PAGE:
Take a look around on any subway, in any airport, or even around the meeting table at work and you’re bound to find a number of individuals glued to their smartphones. As providers improve their networks and hardware giants continue to push out new devices, customers are browsing the web more from their smartphones and tablets rather than from traditional computers. While these devices sport full web browsers, it is becoming important for businesses to tailor this experience to their mobile users.
In late 2012, Google conducted an independent survey titled “What Users Want Most From Mobile Sites Today.” Of the 1,088 smartphone users that were surveyed, about 67 percent indicated they would be more likely to purchase a product or service from a business that built a mobile-friendly website. Couple that with the fact that 61 percent of users also said they’d leave a site that’s not optimized for mobile and it’s clear that having a mobile-friendly site is more important than ever.
What Customers Want
While some businesses choose to create full-featured native applications, web technologies have advanced to the point where this may not be necessary. Responsive web design makes it easy for you to devote your development time to your website with a good presentation on mobile and no additional resources expended on mobile app development. Any further development could be costly so you must focus your efforts on what your customers want most.
While there are laundry lists of mobile feature requests, the ones appearing most often include speed, clarity, and access to contact information. Customers want to be on a website within a few seconds and once there, they want to see large buttons and clear, readable text. They also want to easily find contact information within just a few taps.
Why Customers Want Mobile-Friendly Websites
The development of your mobile site should be determined by the kinds of products and services your business provides. Since mobile devices sport relatively small screens and a different way of interacting with page content, simply shrinking your text into the device’s screen won’t give customers that warm and fuzzy feeling about your site.
Customers want to know if you’re open, how to contact you, and where to get more information about your products. It also helps if they can purchase your products without being asked to download an application or being redirected to a non mobile-friendly e-commerce site. You’re more likely to complete a sale if you empower your customer to do so on-the-go, perhaps right after seeing a relevant, engaging advertisement for your best product.
How to Make Sure Your Website Is Mobile-Friendly
There are quite a few easy ways to make your website mobile — many of which can cost relatively little. If your website is built on a publishing platform like WordPress, there are a few plugins available that will transform your site into a mobile-friendly version when viewed from a smartphone or tablet.
In addition to plugins, adding a responsive layer to your website can ensure that your single set of content looks good no matter what kind of device it is used on. Adding responsive design principles to your website will require a little tweaking by a professional designer, but it will remove the need for duplicate sets of content for each device type or platform.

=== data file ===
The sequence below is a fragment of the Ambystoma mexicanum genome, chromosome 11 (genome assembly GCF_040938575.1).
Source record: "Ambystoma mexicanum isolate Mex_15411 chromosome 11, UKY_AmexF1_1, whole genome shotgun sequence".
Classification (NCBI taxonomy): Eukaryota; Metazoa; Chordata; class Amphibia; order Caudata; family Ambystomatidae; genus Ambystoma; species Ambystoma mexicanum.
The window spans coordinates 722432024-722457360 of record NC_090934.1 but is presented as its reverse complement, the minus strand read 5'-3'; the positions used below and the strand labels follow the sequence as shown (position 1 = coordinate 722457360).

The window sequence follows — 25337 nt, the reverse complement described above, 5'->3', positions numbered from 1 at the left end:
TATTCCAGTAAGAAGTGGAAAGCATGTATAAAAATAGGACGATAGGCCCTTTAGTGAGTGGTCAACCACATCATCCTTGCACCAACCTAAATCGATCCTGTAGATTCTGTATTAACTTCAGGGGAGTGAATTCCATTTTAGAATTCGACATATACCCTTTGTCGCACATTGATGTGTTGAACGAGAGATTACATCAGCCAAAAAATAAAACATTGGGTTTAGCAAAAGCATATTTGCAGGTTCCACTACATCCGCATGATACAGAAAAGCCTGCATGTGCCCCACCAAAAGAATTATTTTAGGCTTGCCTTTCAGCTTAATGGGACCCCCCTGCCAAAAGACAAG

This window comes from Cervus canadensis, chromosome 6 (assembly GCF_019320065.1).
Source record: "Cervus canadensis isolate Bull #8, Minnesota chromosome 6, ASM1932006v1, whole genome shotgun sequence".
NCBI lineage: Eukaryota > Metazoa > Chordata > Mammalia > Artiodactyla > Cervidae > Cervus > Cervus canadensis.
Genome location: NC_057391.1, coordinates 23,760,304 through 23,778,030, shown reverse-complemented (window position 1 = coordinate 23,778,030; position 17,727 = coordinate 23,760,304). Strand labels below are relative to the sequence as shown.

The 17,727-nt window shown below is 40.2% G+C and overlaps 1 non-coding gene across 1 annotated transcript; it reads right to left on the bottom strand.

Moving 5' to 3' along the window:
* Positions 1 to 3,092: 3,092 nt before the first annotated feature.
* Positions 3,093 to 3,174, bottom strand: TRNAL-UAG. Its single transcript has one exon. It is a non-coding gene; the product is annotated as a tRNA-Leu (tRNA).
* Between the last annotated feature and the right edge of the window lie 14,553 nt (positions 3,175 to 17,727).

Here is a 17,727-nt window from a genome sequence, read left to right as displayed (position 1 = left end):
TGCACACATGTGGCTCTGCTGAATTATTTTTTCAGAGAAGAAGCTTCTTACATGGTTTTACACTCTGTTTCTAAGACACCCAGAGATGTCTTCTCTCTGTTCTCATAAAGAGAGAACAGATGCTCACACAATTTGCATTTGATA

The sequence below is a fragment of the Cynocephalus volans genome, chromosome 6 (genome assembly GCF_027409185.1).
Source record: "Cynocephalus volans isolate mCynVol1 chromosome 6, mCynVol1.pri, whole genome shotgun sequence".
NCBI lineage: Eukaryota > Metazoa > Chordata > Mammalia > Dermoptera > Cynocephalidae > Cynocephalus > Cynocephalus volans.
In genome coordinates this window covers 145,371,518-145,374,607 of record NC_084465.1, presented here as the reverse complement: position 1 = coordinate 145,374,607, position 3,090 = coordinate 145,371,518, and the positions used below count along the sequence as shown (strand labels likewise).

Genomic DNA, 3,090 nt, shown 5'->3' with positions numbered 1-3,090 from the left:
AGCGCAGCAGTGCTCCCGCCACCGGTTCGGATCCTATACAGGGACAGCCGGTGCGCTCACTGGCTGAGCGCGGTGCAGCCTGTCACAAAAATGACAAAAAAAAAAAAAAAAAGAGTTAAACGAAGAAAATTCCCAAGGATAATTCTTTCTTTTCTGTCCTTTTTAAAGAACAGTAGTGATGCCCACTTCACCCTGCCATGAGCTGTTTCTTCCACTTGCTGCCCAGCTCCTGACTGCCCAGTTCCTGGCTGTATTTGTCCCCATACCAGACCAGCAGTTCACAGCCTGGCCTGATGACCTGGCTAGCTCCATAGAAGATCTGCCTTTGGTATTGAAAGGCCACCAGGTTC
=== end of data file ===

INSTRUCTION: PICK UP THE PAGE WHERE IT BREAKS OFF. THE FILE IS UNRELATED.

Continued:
If editing code or tasking someone to do so is not what you want, there are websites that will help you work through the process of either converting your website or deploying a quick mobile version based on pre-built templates.
Regardless of which method of mobile compatibility you choose, it’s important to test your site on a variety of browsers and devices. What may look great on an iPad could appear distorted on an iPhone or a phone with a larger display. There are a number of mobile device simulators available on the web to help you test your website across a variety of platforms. Given the growing trend of mobile browsing, your efforts to accommodate mobile devices will pay big dividends now and into the future.
Is your website mobile-friendly? If so, tell us what steps you took to get it that way.
John Burke: John is a technology and social media enthusiast (as well as a self-proclaimed Apple fanboy). Before joining the Sprout team, he wrote for TUAW, DownloadSquad and AppStorm. John has been working in social media strategy for a number of years and manages accounts for higher education, organizations and non-profits. A graduate of Syracuse University, John currently lives in New York City where he is pursuing a career in aviation. You can follow him on Twitter or add him on Google+.
I call B.S. on this.. why? Because I've sat and watched Yahoo single-handedly destroy flickr by trying to "adapt" everything on their site to offer the same "experience" from pc to tablet to phone. What happened? They've driven off a fair percentage of their core - willfully paying - users, including me. Microsoft? Windows 8? hahaha, yeah that was a big hit, huh? And now, Yahoo has angered all of their home-page and email users by doing the same thing to their main offering... what's happening? People are mad, leaving scathing responses all over FB and the likes, and ultimately - leaving... Granted, Yahoo has a history of buying popular franchises and destroying them like with MusicMatch back in the early 2000's, but this whole wave of developers trying to make everything look the same from the pc to the tablet to the phone is driving me insane. There's a reason I like to sit at my pc - has something to do with the two 27" LEDs I have connected to the GTX 760. If you want to make things look great on mobile devices, fine - though I could care less, I don't live the sad life of living from my phone or tablet - I much prefer human interaction when I'm out and about anyway. BUT LEAVE THE PC -based sites alone, and quit dumbing everything down for the pc interface. It really does matter.